U.S. President Donald Trump didn’t appear to break any law by sharing highly classified information with Russia, but that doesn’t make it any less problematic for America’s intelligence agencies and their overseas partners.
Even as Trump’s national security adviser insisted the Oval Office disclosure to visiting Russian diplomats was “wholly appropriate” and routine, few people outside of the White House saw it that way. Especially troubling was that a foreign country provided the intelligence confidentially to the U.S.
A look at the legal and national security issues at stake:
WHAT DID TRUMP TELL THE RUSSIANS?
Trump shared information about a threat from the Islamic State group while hosting Russia’s foreign minister and ambassador to Washington. The threat related to laptops carried on airplanes, according to a senior U.S. official.
The information appears to be related to the basis for a U.S. and British decision in March to bar laptops and tablets from being carried on board international flights from cities in Jordan, Egypt, Saudi Arabia and other Middle East countries. U.S. and European Union officials more recently have discussed expanding the ban to include flights from Europe.
WHERE DID TRUMP GET THE INFORMATION?
A U.S. ally provided the information, the official said, meaning it wasn’t necessarily Trump’s to share with anyone else.
The New York Times reported that Israel was the provider, though administration officials wouldn’t confirm that was true.
The White House said Trump wasn’t briefed on the source of the intelligence and didn’t know where it came from when he passed it along to the Russians.
WAS WHAT TRUMP DID LEGAL?
The system for how U.S. secrets are classified and the rules for how they’re handled derive from an executive order.
That means secrets are governed by the president and not by laws passed by Congress. The president’s authority to make the classification rules comes from his constitutional powers as the commander in chief and head of the executive branch.
Typically, that has been interpreted to mean that the president has the ultimate authority to classify and to declassify information. Put another way, classified information becomes unclassified by default the moment the president chooses to disclose it.
But there are other laws that could come into play when sensitive information is disclosed to harm the U.S., according to David Pozen, who teaches national security law at Columbia Law School. These include the Espionage Act and Identities Protection Act.
Still, it’s hard to imagine the president being prosecuted under those laws given that it’s his constitutional power to make national security decisions.
SO WHAT’S THE PROBLEM?
The disclosure to Russia appeared to violate an intelligence-sharing agreement that provides the U.S. critical information about threats to the nation.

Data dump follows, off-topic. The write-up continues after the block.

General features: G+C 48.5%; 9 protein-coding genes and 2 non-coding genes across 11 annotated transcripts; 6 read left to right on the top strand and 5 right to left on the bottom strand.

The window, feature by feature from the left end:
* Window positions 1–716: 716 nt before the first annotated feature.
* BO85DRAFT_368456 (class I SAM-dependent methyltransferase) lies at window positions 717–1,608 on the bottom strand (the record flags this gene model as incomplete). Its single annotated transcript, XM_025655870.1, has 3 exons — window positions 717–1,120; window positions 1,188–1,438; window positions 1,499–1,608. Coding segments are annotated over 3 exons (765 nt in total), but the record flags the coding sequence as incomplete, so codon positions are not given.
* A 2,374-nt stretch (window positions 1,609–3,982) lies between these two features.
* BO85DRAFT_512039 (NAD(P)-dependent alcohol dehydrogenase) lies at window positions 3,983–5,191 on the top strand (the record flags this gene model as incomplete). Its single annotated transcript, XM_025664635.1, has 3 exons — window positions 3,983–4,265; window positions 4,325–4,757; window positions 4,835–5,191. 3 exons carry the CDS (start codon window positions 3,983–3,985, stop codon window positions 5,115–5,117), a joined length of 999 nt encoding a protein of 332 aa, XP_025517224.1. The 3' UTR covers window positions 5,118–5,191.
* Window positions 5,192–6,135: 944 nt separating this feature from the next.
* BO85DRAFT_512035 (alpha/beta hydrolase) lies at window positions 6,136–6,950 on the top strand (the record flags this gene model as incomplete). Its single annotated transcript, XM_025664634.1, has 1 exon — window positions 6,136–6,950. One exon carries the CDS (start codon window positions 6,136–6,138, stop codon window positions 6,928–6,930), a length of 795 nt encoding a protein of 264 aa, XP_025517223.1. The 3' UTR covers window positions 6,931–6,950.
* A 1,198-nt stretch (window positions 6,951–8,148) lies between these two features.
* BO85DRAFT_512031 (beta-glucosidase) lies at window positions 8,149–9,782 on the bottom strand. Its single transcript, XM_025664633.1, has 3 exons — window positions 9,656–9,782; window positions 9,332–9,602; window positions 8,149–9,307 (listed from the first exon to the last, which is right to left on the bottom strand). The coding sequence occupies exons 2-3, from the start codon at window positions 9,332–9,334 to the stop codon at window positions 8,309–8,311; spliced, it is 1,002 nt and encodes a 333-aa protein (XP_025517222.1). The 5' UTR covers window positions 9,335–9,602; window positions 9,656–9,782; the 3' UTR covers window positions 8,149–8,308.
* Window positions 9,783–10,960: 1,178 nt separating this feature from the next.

A breach of trust raises the possibility that U.S. friends might curtail such intelligence partnerships out of concern their secrets — and their sources and methods — could end up in the wrong hands.
The fact that the secrets went to Russia, an adversary of the U.S. and many of its allies, was especially alarming.
U.S. intelligence-sharing agreements include the Five Eyes program with Canada, Australia, Britain and New Zealand. These countries share vast amounts of information and promise not to spy on each other. The U.S. also shares intelligence with countries like Germany that broadly share U.S. national security goals.
Russia, a top espionage concern for the U.S., is different. Even sharing limited amounts of intelligence about terrorist targets with Russia, in Syria for example, has been the source of major controversy in the past.
And Russia’s allies and partners include Syria, Iran, China and other American rivals.
HOW HAVE PAST PRESIDENTS HANDLED THESE ISSUES?
Other American leaders routinely authorized disclosing certain secrets to other countries — but not the way Trump did it.
Typically, before disclosing intelligence to another country, there would be an evaluation of costs and benefits, close consultation with the U.S. intelligence community, and detailed consideration of how much to say and in what words so as to mitigate risks.
“That way, they can take steps to protect sources and methods,” said Steven Pike, a former State Department official who teaches at Syracuse University.
The White House acknowledged Trump made the decision essentially on the spot. In fact, it was so unexpected that officials later called the National Security Agency and the CIA to inform them of the breach of protocol and try to limit any damage.
WHAT’S ALL THIS TALK ABOUT “SOURCES AND METHODS?”
Intelligence agencies use the phrase “sources and methods” to describe secrets about how intelligence is gathered.
Even when intelligence is declassified, the government typically keeps secret the ways it acquired the intelligence. This way, it preserves its ability to collect more intelligence in the future. When the U.S. this week released details about prisoner killings in Syria, it didn’t outline exactly how it knew what it claimed to know.
Trump and his aides insist he did not reveal sources and methods to the Russians, and thus didn’t put intelligence-gathering at risk.
But intelligence experts say it’s not that simple.
Adversaries can often look at intelligence that has been disclosed and reverse-engineer where it came using a process of elimination.
That raises concerns the Islamic State group might be able to identify a vulnerability that spies have been exploiting and cut it off.
Story by the Associated Press’s Josh Lederman.
Reach Josh Lederman on Twitter at http://twitter.com/joshledermanAP